WILDLIFE COMMISSION APPROVES FISHING REGS FOR NEXT FIVE YEARS

September 14, 2005

The Colorado Wildlife Commission has approved fishing regulations for a period covering 2006 thru 2010.  With a few exceptions, fishing regulations will remain unchanged for most waters in the state.  Changes that were approved include tightening the definition of what constitutes an artificial fly or lure, adjusting snagging regulations on kokanee salmon, increasing the lake trout (mackinaw) limit from two to four on Granby Reservoir and increasing the minimum size requirements for walleyes on select reservoirs.

The biggest difference anglers will notice over the next five years is the higher standard on walleyes.  By raising the minimum size requirement on certain reservoirs, wildlife managers hope to increase the number of large fish.  Higher minimums will be applied to ten new reservoirs bringing the total number of reservoirs with walleye size restrictions to 23.

Colorado walleye waters are divided into three categories; “brood stock” waters, “quality” waters and waters with no special designation.  The following reservoirs are considered brook stock waters: Chatfield, Cherry Creek, Horsetooth, Pueblo and Aurora Reservoirs.  The minimum size limit to keep walleyes on brood stock waters is 18 inches.  The daily bag limit is five fish with not more than one walleye over 21 inches.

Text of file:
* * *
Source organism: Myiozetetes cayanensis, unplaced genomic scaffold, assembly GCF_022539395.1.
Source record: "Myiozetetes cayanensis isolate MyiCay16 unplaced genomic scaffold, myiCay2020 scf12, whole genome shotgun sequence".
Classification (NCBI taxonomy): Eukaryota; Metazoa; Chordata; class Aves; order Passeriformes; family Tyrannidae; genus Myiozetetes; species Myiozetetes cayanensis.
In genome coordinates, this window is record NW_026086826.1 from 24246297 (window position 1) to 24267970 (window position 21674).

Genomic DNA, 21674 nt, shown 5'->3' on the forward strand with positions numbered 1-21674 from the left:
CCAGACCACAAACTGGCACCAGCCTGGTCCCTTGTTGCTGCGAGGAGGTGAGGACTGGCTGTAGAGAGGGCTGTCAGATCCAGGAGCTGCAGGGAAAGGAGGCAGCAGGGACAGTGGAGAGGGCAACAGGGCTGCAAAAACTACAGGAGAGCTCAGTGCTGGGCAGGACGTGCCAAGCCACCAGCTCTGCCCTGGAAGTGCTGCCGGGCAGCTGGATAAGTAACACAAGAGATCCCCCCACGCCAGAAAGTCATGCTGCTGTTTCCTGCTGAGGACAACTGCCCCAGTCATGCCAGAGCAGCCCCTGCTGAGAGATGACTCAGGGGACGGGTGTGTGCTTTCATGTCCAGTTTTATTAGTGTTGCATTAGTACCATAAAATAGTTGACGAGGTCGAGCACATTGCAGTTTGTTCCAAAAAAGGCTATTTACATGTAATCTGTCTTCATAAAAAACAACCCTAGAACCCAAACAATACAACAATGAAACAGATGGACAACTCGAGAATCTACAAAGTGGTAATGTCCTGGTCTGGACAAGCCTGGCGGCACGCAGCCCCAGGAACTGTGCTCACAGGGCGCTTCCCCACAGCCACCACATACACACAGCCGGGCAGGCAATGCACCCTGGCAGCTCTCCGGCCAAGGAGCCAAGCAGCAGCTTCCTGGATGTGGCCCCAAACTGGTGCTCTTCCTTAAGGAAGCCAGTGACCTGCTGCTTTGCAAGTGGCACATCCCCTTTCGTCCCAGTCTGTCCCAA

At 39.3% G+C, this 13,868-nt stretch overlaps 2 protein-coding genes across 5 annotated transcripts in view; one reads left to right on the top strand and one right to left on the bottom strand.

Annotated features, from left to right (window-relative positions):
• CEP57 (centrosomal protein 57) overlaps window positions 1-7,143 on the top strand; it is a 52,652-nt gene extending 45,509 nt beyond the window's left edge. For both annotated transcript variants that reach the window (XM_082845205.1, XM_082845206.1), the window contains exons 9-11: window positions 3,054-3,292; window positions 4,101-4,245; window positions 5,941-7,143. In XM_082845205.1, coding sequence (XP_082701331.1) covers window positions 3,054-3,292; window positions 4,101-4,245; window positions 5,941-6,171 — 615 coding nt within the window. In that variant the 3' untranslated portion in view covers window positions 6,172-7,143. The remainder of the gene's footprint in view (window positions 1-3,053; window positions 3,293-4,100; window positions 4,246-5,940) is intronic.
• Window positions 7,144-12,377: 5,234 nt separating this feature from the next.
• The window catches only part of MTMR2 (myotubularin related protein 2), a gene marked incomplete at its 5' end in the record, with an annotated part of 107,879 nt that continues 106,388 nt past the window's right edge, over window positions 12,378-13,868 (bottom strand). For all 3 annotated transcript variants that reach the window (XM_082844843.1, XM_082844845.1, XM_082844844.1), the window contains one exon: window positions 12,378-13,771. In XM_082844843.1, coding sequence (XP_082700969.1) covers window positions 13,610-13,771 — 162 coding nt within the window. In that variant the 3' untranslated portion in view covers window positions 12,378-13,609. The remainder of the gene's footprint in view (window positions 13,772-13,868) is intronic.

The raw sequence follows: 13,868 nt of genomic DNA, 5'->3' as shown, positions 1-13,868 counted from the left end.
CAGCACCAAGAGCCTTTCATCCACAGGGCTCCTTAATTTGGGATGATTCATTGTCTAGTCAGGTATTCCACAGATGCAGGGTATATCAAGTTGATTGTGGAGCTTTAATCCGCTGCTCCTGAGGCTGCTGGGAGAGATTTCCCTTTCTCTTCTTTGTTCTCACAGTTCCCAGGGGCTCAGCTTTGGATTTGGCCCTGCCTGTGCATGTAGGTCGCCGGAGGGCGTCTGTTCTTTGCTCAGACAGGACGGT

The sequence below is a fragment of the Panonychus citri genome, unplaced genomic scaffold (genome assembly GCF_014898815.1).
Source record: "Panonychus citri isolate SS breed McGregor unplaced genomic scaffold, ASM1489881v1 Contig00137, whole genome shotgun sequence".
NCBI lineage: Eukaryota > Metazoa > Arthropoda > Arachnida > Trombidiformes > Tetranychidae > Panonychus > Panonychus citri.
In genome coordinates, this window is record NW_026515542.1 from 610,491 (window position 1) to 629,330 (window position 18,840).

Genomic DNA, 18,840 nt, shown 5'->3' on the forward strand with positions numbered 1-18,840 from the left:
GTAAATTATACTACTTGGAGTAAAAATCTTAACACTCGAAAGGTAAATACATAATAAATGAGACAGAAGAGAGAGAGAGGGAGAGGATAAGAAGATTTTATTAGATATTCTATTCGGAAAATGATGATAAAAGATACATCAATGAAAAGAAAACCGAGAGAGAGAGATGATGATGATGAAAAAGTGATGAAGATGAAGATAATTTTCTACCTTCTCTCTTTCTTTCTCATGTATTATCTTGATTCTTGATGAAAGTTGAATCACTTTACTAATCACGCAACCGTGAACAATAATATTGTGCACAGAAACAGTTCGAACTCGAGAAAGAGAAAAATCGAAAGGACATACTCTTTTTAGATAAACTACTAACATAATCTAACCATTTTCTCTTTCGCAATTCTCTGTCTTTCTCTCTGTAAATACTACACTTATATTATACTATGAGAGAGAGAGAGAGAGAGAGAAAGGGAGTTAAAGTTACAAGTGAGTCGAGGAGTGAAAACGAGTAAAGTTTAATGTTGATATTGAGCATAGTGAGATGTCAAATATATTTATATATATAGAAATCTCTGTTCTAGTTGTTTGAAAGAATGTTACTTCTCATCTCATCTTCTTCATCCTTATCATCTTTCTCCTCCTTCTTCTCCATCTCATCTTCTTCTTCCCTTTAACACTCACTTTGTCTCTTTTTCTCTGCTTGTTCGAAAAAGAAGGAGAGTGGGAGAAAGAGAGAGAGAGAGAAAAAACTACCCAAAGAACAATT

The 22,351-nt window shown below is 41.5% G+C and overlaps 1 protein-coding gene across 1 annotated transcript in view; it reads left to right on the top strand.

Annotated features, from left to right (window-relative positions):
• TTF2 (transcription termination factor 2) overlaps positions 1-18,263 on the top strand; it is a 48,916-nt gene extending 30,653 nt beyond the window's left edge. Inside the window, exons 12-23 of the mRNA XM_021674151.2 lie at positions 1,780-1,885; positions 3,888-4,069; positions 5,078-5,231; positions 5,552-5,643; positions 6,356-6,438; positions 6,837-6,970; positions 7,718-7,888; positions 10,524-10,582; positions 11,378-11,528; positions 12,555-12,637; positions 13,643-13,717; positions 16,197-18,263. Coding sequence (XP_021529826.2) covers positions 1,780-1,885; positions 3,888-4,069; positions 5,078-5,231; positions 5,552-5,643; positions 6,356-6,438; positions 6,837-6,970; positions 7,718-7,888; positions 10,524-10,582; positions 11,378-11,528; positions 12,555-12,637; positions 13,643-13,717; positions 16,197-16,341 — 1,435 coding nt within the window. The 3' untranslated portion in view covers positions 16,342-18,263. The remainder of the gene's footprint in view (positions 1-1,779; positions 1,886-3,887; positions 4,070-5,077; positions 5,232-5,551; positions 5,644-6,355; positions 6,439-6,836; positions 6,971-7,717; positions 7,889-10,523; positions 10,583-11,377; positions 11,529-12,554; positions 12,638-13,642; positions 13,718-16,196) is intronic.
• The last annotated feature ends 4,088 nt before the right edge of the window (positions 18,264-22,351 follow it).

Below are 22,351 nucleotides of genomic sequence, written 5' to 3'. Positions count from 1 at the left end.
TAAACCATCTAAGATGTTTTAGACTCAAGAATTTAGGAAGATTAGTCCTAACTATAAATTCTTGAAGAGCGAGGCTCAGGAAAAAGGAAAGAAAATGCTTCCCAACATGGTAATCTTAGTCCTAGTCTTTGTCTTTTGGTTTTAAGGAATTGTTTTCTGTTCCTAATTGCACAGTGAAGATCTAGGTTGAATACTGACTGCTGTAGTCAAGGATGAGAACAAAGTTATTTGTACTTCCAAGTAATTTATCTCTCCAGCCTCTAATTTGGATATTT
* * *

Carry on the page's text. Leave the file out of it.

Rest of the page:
The following reservoirs are considered quality waters: Adobe Creek, Barr, Bear Creek, Bonny, Boulder, Boyd, Jackson, John Martin, Jumbo, Lake Arbor, Lone Tree, Nee Gronde, Nee Noshe, North Sterling, Prewitt, Standley and Trinidad.  The minimum size restriction to keep walleyes on quality waters is 15 inches.  The daily bag limit is five fish with not more than one fish over 21 inches.

“Over the past ten years we've seen the number of anglers who target walleye more than double to over 40,000.  The proactive measures the Wildlife Commission took will help insure high quality walleye fishing in Colorado for years to come,” said Eric Hughes, Fisheries Chief for the Colorado Division of Wildlife.

The Commission also made minor modifications to protect kokanee salmon during spawning runs including adjustments in kokanee season snagging dates and locations. 

The new fishing regulations go into effect January 1, 2006.

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